Secondly what exactly were they so called farming, going to and say they’re farming grapes again….(rolls eyes) you need quality soil for farming, which Greenland really lacks and has never had. CIA fact book lists Greenland agriculture as, forage crops, garden and greenhouse vegetables; sheep, reindeer; fish. Which isn’t shocking, they don’t have much high quality prairie soil to grow corn, and canola in. Plus if you think about it people have always been living in Greenland doing such things even during the “little iceage”… going go on again this time about how they were growing grapes in newfoundland to?

Historians believe that at their height, 4000 Norse people were living in three farming settlements strung along the sheltered south-west coast of Greenland. In nearby Iceland, the climate was mild enough even to grow a little grain, and the population swelled to 60,000.

As for the Medieval Warm Period, Sallie Baliunas & Willie Soon reported on research they carried out in 2001. Here are excerpts from their report:

“According to the reconstructed records, people in many parts of the world experienced a relative warmth early in the millennium, called the Little Optimum (LO), and a cool period a few centuries later, labeled the Little Ice Age (LIA).

Examples are geographically widespread and numerous. In central Argentina during the LO, glaciers retreated and the plains regions turned warm and humid. During the LIA, glaciers advanced and the plains became cooler and semi-arid.

Study of the cultivation of subtropical citrus trees and herbs shows Northeast China had a temperature about 1C higher than today between 1100 and 1200 A.D. That same region felt the chill of the LIA between 1550 and 1750 A.D., and that period was the coldest of the last 2000 years, according to oxygen isotope measurements in peat cellulose.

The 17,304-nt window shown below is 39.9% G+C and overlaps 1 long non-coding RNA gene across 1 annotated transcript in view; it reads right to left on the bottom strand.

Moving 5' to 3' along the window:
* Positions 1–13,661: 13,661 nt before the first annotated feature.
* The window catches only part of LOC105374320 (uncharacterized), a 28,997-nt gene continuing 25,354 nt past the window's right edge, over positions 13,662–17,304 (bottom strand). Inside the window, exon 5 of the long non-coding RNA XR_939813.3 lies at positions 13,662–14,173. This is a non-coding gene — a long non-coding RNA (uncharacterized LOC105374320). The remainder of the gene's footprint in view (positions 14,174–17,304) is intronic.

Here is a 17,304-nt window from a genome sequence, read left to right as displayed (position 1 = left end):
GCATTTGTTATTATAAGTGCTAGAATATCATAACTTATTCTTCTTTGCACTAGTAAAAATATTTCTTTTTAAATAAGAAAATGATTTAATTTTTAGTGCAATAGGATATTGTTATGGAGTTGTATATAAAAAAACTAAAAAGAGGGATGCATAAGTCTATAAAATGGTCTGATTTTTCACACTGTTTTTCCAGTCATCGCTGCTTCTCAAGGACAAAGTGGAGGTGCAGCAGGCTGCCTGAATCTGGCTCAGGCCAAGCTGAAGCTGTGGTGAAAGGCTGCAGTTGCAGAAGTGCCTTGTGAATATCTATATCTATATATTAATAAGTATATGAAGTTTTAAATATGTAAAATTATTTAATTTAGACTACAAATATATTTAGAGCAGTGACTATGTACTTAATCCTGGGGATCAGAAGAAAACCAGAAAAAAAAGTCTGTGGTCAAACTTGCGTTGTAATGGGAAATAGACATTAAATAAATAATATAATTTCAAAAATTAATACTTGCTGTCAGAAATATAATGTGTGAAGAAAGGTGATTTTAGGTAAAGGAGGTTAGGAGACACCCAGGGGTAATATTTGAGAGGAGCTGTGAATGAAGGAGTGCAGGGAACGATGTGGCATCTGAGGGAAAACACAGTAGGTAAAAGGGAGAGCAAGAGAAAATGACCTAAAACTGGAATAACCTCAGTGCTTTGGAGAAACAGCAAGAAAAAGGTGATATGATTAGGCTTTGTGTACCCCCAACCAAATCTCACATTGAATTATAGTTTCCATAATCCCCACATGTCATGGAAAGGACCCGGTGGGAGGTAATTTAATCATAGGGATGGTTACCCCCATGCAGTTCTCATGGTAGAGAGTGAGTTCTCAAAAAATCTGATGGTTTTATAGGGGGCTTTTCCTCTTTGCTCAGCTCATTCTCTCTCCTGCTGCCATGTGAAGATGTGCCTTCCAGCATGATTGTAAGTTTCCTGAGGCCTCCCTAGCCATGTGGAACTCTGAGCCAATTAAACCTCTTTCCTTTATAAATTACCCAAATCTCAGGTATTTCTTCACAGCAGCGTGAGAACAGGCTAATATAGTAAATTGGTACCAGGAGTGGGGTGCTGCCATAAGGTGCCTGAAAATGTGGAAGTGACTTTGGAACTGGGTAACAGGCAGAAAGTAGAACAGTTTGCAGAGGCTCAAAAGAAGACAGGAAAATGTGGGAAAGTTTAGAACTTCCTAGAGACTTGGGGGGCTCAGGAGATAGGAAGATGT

The temperature in the interior of South Africa was higher by 3C during the LO and lower by 1C during the LIA compared with today, based on measurements of carbon and oxygen isotopes in stalagmites.

The surface temperature of the Sargasso Sea in the North Atlantic exhibited a 1C rise 1,000 years ago and 1C decrease about 400 years ago, as shown by the level of the oxygen isotope in seafloor sediments.

Borehole measurements into the Greenland ice sheet indicate a temperature 1C higher around 1000 A.D. and 1C cooler between 1500 and 1850 A.D. Other borehole measurements made worldwide confirm a warmth during the LO as high as 0.5 C above present temperatures and as low as 0.7C below current values during the LIA.

In western Europe, documentary evidence describes the moderation of harsh winters from 900 to 1300 A.D. relative to those from 1300 to 1900. During the LO, atypical subtropical plants such as olive trees grew in the Po valley of Northern Italy, and fig trees near Cologne, Germany.

The facts are simple. The Little Optimum and Little Ice Age were real. They were also widespread over the globe. The twentieth century is not the least bit climatically unusual. So why the recent media hysteria that the twentieth century is the warmest of the last 1,000 years?”

“In 2003, Baliunas and Astrophysicist Willie Soon published a review paper on historical climatology which concluded that “the 20th century is probably not the warmest nor a uniquely extreme climatic period of the last millennium…

“Shortly thereafter, 13 of the authors of papers cited by Baliunas and Soon refuted her interpretation of their work. There were three main objections: Soon and Baliunas used data reflective of changes in moisture, rather than temperature; they failed to distinguish between regional and hemispheric temperature anomalies; and they reconstructed past temperatures from proxy evidence not capable of resolving decadal trends. More recently, Osborn and Briffa repeated the Baliunas and Soon study but restricted themselves to records that were validated as temperature proxies, and came to a different result.